2022: Enterprise AR adoption accelerates, while software pulls ahead as a leading revenue stream, built on the installed base of hardware adopted in preceding years. Saas models facilitate rapid refresh cycles and recurring revenue.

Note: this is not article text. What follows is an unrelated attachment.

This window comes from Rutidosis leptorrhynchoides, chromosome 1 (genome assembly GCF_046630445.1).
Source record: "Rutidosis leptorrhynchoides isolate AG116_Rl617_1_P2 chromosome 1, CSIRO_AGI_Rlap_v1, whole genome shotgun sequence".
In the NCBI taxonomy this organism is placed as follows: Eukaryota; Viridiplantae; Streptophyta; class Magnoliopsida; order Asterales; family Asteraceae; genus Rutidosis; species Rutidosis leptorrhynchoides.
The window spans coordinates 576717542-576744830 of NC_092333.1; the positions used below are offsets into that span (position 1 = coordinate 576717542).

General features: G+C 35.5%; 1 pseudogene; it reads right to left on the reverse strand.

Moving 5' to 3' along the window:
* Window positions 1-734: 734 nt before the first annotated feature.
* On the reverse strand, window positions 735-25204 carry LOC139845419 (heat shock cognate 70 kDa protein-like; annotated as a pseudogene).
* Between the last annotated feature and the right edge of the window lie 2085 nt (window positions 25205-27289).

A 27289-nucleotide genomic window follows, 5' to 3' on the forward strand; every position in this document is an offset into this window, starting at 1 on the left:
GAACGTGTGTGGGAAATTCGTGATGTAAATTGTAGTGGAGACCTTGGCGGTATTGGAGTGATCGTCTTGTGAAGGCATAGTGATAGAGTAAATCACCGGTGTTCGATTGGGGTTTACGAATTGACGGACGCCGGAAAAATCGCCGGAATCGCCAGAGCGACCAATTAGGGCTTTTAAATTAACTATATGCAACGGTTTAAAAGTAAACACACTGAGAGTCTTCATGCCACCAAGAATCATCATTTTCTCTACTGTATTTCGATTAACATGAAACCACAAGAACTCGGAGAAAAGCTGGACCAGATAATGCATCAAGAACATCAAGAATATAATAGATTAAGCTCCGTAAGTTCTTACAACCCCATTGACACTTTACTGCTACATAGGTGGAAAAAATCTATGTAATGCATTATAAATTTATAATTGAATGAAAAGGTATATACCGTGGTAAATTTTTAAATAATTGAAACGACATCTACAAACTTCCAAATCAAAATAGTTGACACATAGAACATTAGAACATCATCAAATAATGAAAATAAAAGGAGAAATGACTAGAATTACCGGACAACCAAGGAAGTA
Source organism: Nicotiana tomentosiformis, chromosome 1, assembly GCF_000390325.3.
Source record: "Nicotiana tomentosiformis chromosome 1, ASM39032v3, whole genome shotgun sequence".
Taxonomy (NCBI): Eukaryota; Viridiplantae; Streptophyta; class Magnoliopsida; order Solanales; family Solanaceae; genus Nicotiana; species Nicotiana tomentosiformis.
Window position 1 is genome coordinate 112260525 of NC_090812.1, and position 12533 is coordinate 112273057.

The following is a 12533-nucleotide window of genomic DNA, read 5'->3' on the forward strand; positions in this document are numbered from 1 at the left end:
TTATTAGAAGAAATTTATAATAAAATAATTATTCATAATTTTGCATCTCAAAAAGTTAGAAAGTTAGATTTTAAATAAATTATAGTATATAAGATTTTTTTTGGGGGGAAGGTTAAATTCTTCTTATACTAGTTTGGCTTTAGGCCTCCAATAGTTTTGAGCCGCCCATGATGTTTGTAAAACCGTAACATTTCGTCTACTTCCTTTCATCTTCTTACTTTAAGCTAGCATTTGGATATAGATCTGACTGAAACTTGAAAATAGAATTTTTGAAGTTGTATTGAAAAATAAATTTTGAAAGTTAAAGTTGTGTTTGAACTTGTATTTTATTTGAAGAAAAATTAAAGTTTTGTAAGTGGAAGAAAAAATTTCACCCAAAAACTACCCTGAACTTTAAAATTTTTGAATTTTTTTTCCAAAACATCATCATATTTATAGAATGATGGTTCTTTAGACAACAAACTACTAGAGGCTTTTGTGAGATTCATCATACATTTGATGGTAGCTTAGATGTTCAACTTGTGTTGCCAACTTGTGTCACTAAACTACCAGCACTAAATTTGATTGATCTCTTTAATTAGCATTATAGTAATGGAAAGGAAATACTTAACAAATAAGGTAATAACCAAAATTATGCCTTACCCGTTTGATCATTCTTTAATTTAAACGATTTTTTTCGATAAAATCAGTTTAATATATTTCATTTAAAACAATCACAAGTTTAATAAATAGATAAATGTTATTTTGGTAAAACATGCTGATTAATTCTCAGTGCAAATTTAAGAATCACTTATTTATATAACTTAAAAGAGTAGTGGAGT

Copyright © ARtillry Intelligence, 2018 Final Thoughts: It’s All About Analytics One key theme in this report – and in lots of ARtillry writing is – “native” thinking. The idea is to build new experiences around AR, rather than tacking AR to existing UX. Also known as “AR-first,” we learned similar lessons in “mobile-first” design principles of the last decade, including advertising. That not only applies to mobile apps and ads but how they’re measured. Just like AR ads will evolve, analytics will have to evolve with them. That means metrics that align with user behavior and accurately capture engagement. We’ve witnessed the same ongoing evolution with mobile ads. In fact, this report’s author wrote an op-ed in 2009 that argued mobile engagement shouldn’t be measured with the same metrics as the desktop PC.xii Things like clicks and impressions don’t do justice to mobile’s more immersive engagement (e.g. touch). A similar scenario now faces AR. This can be viewed as an opportunity. Due to relatively laggard advertiser adoption rates examined earlier, we’re still measuring mobile ads with clicks and impressions. “Legacy” metrics will likewise follow AR ads for years. But that signals opportunity for anyone who can break out of this mold. Otherwise, misaligned ad metrics like click-through-rates will define AR ads. But AR advertising’s value will only be realized when metrics truly capture user intent and behavior. Whether that’s gaze- based or action-oriented (e.g. tracking store visits), there will be lots of transformation to watch. Image Credit: BMW